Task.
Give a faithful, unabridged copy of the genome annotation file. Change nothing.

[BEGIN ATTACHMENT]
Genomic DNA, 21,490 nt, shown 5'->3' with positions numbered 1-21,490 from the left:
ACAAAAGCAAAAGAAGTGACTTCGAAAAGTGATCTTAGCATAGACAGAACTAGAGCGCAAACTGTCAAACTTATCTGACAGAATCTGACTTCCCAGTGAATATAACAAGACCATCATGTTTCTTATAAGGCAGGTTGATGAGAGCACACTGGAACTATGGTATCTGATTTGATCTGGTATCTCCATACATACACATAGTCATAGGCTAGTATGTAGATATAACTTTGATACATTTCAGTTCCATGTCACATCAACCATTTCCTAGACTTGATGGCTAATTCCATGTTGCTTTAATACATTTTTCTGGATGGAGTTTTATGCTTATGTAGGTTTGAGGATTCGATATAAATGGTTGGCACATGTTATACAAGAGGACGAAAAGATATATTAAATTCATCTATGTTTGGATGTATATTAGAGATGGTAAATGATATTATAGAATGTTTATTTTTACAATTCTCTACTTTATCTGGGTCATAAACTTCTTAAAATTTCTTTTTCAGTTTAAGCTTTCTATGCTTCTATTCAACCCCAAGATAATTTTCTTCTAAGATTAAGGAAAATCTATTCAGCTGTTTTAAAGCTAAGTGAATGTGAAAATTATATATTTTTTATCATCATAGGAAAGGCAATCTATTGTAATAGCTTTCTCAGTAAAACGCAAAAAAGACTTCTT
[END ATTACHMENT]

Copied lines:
Genomic DNA, 21,490 nt, shown 5'->3' with positions numbered 1-21,490 from the left:
ACAAAAGCAAAAGAAGTGACTTCGAAAAGTGATCTTAGCATAGACAGAACTAGAGCGCAAACTGTCAAACTTATCTGACAGAATCTGACTTCCCAGTGAATATAACAAGACCATCATGTTTCTTATAAGGCAGGTTGATGAGAGCACACTGGAACTATGGTATCTGATTTGATCTGGTATCTCCATACATACACATAGTCATAGGCTAGTATGTAGATATAACTTTGATACATTTCAGTTCCATGTCACATCAACCATTTCCTAGACTTGATGGCTAATTCCATGTTGCTTTAATACATTTTTCTGGATGGAGTTTTATGCTTATGTAGGTTTGAGGATTCGATATAAATGGTTGGCACATGTTATACAAGAGGACGAAAAGATATATTAAATTCATCTATGTTTGGATGTATATTAGAGATGGTAAATGATATTATAGAATGTTTATTTTTACAATTCTCTACTTTATCTGGGTCATAAACTTCTTAAAATTTCTTTTTCAGTTTAAGCTTTCTATGCTTCTATTCAACCCCAAGATAATTTTCTTCTAAGATTAAGGAAAATCTATTCAGCTGTTTTAAAGCTAAGTGAATGTGAAAATTATATATTTTTTATCATCATAGGAAAGGCAATCTATTGTAATAGCTTTCTCAGTAAAACGCAAAAAAGACTTCTT